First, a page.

Previously, the first return statement found within a method or block was assumed to determine the return type of that method or block. There was no attempt to unify that type with the constraints provided by other return statements. Furthermore, return statements within conditionals were not taken into account. Now, all the types of return statements (including those embedded in conditionals) are collected; type inference is the catamorphism of unification over constraint-gathering. That is, for differing types T and T', the closest type that allows both T and T' is chosen; this operation is folded over the gathered types, yielding the most specific return type possible for the given constraints. The unification rules are not very smart yet. This will need to improve. Furthermore, when unification is impossible, |error| is used. If this becomes a thing that can ever happen in real code (so far, it is not possible, since there is no instance in which a |VoidType| is inferred as a constraint), we will need to make type checking into its own phase with some sort of State Monad, perhaps, in order to provide context for the type error. I'm going to avoid this for now.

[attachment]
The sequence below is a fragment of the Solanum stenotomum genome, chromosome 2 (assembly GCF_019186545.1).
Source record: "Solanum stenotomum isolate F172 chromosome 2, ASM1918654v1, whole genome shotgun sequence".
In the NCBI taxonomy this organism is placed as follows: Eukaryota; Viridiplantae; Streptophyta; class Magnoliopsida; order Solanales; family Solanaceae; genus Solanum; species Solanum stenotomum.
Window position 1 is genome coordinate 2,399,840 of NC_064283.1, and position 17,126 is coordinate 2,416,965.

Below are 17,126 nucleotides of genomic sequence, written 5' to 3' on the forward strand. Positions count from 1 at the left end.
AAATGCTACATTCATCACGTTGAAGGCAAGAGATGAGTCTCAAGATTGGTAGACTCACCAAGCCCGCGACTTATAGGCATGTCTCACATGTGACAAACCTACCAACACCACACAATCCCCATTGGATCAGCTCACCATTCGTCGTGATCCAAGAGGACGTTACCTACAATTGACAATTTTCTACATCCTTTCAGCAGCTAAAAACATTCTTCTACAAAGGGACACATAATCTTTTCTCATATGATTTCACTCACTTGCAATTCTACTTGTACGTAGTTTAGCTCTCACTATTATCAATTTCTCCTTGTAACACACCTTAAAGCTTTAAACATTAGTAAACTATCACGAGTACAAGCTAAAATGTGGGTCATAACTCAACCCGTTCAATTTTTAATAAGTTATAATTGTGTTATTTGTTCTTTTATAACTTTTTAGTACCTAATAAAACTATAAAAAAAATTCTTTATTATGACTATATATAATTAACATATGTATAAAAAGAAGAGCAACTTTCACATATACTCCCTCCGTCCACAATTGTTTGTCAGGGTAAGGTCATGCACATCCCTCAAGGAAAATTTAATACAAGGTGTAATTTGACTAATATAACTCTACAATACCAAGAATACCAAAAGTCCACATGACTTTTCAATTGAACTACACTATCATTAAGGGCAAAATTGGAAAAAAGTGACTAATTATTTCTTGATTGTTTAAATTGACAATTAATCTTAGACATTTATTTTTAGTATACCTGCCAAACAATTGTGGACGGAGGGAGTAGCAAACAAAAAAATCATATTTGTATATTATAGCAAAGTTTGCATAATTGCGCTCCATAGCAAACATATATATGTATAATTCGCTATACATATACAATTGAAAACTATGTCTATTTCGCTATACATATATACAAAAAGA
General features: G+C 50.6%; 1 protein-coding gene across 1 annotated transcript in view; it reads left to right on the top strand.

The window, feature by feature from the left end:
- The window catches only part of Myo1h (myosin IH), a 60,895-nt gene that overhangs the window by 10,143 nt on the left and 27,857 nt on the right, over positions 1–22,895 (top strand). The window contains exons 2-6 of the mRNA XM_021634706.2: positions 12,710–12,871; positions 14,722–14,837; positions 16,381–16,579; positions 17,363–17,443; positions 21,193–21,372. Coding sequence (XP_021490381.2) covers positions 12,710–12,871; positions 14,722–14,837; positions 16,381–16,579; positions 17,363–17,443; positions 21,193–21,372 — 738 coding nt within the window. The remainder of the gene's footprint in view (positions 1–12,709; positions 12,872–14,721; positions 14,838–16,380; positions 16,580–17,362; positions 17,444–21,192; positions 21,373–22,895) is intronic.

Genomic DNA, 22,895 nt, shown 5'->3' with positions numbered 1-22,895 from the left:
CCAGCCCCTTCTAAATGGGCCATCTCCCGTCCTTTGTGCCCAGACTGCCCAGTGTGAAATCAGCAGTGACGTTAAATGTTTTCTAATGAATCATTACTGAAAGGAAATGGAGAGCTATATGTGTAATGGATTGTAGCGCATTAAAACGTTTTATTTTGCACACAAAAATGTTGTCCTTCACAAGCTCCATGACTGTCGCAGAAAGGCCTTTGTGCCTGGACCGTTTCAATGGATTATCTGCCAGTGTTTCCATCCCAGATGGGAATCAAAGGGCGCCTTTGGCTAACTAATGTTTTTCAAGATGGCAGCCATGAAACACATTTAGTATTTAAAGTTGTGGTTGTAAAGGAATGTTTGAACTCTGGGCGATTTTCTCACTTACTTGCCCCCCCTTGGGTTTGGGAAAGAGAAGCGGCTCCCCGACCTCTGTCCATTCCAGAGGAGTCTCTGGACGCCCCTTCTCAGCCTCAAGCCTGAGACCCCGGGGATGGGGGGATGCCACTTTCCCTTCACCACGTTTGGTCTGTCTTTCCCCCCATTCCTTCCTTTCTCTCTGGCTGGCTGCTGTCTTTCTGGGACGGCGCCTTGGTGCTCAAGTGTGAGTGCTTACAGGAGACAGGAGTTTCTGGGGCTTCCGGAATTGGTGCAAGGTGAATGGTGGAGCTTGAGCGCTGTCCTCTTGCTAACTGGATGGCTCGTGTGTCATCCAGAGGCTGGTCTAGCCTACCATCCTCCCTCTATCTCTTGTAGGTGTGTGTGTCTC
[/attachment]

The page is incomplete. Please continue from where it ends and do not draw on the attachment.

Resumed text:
I had to change the architecture of the message expression AST. It's superior, in that message chains are now produced using the chainl1 combinator. There's a separate anamorphism in which left-factored message expressions (Receiver,[Message]) are built up into a recursive structure that allows different kinds of expressions (messages, invocations, binary operations) to be nested in any order.